Utilizing Repeated GPS Surveys from Field Operations for Development of Agricultural Field DEMs

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2009-01-01
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Aziz, Samsuzana
Karkee, Manoj
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Steward, Brian
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Tang, Lie
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Agricultural and Biosystems Engineering

Since 1905, the Department of Agricultural Engineering, now the Department of Agricultural and Biosystems Engineering (ABE), has been a leader in providing engineering solutions to agricultural problems in the United States and the world. The department’s original mission was to mechanize agriculture. That mission has evolved to encompass a global view of the entire food production system–the wise management of natural resources in the production, processing, storage, handling, and use of food fiber and other biological products.

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In 1905 Agricultural Engineering was recognized as a subdivision of the Department of Agronomy, and in 1907 it was recognized as a unique department. It was renamed the Department of Agricultural and Biosystems Engineering in 1990. The department merged with the Department of Industrial Education and Technology in 2004.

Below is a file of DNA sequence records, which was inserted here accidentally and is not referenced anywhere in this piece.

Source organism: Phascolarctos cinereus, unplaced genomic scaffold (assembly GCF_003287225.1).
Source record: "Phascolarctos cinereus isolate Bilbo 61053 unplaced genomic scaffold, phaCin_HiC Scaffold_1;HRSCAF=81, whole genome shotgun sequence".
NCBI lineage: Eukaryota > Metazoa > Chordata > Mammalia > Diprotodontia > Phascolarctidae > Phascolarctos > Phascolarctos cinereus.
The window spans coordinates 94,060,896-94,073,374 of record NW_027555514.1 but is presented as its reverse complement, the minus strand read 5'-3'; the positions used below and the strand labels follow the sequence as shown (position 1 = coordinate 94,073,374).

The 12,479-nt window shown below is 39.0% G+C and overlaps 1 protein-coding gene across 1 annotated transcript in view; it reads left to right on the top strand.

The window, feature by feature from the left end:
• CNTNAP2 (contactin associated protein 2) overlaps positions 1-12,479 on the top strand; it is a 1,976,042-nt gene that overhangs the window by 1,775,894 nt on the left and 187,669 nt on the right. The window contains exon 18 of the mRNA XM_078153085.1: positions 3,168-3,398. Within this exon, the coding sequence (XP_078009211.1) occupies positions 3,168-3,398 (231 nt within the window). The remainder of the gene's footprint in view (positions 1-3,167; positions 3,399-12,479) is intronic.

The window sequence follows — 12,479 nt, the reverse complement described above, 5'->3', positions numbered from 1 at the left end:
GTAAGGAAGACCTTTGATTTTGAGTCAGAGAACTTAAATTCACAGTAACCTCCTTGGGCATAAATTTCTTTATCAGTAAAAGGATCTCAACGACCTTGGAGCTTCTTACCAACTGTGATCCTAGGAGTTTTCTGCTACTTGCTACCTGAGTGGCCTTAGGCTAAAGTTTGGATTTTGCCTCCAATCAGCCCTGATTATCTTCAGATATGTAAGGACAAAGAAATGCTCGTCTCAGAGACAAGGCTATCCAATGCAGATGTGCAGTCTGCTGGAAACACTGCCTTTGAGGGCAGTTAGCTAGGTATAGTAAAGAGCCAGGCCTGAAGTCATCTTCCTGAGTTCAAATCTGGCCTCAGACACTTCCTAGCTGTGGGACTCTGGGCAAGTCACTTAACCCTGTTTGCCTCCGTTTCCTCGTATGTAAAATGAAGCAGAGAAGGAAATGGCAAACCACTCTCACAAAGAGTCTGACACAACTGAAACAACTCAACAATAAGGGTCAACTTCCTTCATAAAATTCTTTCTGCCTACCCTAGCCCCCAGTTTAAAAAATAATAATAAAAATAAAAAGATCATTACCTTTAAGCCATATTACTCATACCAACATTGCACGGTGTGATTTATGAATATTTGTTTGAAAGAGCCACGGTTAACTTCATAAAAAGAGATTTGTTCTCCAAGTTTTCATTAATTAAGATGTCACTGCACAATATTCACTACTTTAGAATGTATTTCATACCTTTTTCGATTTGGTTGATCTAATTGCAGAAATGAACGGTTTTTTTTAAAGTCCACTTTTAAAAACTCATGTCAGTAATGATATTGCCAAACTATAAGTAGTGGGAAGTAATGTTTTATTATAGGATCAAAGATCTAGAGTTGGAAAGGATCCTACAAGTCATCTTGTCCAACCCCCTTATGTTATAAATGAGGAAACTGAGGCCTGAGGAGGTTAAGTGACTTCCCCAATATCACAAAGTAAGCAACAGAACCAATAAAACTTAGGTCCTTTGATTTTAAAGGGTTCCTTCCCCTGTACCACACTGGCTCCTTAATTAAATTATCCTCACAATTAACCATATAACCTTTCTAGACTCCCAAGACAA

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1905–present

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  • Department of Agricultural Engineering (1907–1990)

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Topographic data collected using RTK-DGPS-equipped farm vehicles during field operations could addadditional benefits to the original capital investment in the equipment through the development of high-accuracy field DEMs. Repeated surveys of elevation data from field operations may improve DEM accuracy over time. However, minimizing the amount of data to be processed and stored is also an important goal for practical implementation. A method was developed to utilize repeated GPS surveys acquired during field operations for generating field-level DEMs. Elevation measurement error was corrected through a continuity analysis. Fuzzy logic (FL) and weighted averaging (WA) methods were used to combine new surveys with past elevation estimates without requiring storage and reprocessing of past survey data. After 20 surveys were included, the DEM of the study area generated with FL and WA methods had an average root mean squared error (RMSE) of 0.08 m, which was substantially lower than the RMSE of 0.16 m associated with the DEM developed by averaging all data points in each grid. With minimum control of errors in elevation measurements, the effect of these errors can be reduced with appropriate data processing, including continuity analysis, fuzzy logic, and weighted averaging. Two years of GPS surveys of elevation data from field operations could reduce elevation error by 50% in field DEMs.

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This article is from Transactions of the ASABE, 52, no. 4 (2009): 1057–1067.

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Thu Jan 01 00:00:00 UTC 2009
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